• [Enter class name here] is missing from the PHB, it’s not D&D anymore
    Remember the first D&D? No? Then let me tell you that the first D&D had only three classes: Cleric, fighting man and magic-user. When the above is true, the original D&D is no “real D&D” either since classes like the thief, druid, barbarian, paladin etc. are missing. And there’s another point: the “missing” classes will come back in the coming Players Handbook 2. And the barbarian was already released for playtesting.
  • D&D plays just like WoW now
    So you probably never played 4th Edition or World of Warcraft before, when you think this is true. At first it’s obviously the other way around: WoW and other fantasy MMORPGs were inspired by pen&paper and single-player computer RPGs. And even if there were some similarities in the game mechanics, the gameplay is (or at least should be) vastly different. And if it’s not you have a very unimaginative DM.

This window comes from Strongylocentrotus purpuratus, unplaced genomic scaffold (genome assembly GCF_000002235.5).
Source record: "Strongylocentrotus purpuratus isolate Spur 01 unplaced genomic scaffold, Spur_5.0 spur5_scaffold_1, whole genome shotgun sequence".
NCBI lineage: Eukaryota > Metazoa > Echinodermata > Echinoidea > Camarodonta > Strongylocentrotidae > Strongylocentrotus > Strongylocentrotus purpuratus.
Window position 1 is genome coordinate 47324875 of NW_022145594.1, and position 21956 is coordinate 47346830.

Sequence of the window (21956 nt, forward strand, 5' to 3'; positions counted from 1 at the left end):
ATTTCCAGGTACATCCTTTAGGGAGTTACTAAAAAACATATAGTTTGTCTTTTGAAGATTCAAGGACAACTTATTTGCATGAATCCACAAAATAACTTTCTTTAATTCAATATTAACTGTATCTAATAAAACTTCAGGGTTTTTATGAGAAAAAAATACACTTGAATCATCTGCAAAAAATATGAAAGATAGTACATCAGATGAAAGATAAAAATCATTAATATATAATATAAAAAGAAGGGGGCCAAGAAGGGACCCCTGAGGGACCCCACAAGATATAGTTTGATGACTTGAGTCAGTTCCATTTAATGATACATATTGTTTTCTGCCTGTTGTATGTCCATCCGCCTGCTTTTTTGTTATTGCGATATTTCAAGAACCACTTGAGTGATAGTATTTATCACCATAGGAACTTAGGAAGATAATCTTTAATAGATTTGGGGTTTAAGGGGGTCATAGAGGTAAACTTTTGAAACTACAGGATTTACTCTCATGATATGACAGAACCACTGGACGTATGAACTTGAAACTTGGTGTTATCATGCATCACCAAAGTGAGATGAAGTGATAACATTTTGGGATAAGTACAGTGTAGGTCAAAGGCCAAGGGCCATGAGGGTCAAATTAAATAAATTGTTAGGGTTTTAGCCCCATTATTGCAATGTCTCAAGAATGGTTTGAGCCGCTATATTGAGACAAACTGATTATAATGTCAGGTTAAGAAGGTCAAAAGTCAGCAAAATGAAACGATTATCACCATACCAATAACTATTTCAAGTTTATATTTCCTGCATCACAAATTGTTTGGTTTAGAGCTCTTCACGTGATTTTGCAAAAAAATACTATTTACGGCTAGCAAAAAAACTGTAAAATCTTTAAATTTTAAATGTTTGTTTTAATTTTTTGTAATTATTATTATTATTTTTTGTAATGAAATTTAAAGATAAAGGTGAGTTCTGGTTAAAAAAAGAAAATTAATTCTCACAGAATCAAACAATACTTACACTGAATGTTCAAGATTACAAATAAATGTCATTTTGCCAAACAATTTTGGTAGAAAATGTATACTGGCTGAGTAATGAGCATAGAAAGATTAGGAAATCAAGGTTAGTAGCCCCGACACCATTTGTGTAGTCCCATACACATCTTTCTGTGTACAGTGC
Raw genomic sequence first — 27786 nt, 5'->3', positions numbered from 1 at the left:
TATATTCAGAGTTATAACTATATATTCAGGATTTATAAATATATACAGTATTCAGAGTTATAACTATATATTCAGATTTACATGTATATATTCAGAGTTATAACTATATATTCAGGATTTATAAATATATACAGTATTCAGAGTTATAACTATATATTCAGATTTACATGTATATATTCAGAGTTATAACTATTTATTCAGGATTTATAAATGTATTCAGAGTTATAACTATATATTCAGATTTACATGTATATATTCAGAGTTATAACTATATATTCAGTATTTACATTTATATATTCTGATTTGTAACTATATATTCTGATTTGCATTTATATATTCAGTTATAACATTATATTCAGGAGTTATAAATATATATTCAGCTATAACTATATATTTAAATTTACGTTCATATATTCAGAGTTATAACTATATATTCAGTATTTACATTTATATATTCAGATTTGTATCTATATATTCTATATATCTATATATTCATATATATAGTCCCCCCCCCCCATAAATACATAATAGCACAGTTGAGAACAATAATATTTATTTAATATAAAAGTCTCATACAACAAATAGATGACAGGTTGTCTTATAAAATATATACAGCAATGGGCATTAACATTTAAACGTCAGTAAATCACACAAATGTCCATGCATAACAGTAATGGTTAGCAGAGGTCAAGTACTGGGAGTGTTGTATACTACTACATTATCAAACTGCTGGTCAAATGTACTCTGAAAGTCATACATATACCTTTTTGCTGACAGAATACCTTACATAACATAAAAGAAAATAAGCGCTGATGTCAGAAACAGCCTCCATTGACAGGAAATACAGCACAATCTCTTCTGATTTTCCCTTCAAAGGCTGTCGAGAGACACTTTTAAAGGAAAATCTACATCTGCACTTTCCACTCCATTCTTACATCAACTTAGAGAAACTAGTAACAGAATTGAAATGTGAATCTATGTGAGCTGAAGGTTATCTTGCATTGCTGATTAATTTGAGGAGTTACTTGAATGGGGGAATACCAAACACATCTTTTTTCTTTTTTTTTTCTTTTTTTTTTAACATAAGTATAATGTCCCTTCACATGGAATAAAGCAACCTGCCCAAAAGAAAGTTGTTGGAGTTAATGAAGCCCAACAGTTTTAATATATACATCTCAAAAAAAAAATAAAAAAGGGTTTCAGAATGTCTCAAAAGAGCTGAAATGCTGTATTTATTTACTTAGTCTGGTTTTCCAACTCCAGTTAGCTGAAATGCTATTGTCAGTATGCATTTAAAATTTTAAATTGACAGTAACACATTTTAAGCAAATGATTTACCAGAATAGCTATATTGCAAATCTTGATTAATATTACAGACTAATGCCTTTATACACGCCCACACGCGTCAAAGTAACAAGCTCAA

Don’t get me wrong, I don’t want you to force you to switch to D&D 4E. Just play the game you enjoy playing. If you don’t like 4th Edition, don’t use it. The earlier editions of D&D are great games and especially for D&D 3.5 the third-party support is still strong. But there are a lot of misconceptions about 4E floating around on the internet and I wanted to help clearing some things up. Comments are as always welcome, so please let your voices be heard!


UPDATE: I’ve noticed that someone rated this article 1 star without commenting. If you think I am wrong, it would be great if you could give me some hint what you don’t dislike about the post. Is my logic flawed? Is the writing bad? Please use the comment function of the blog.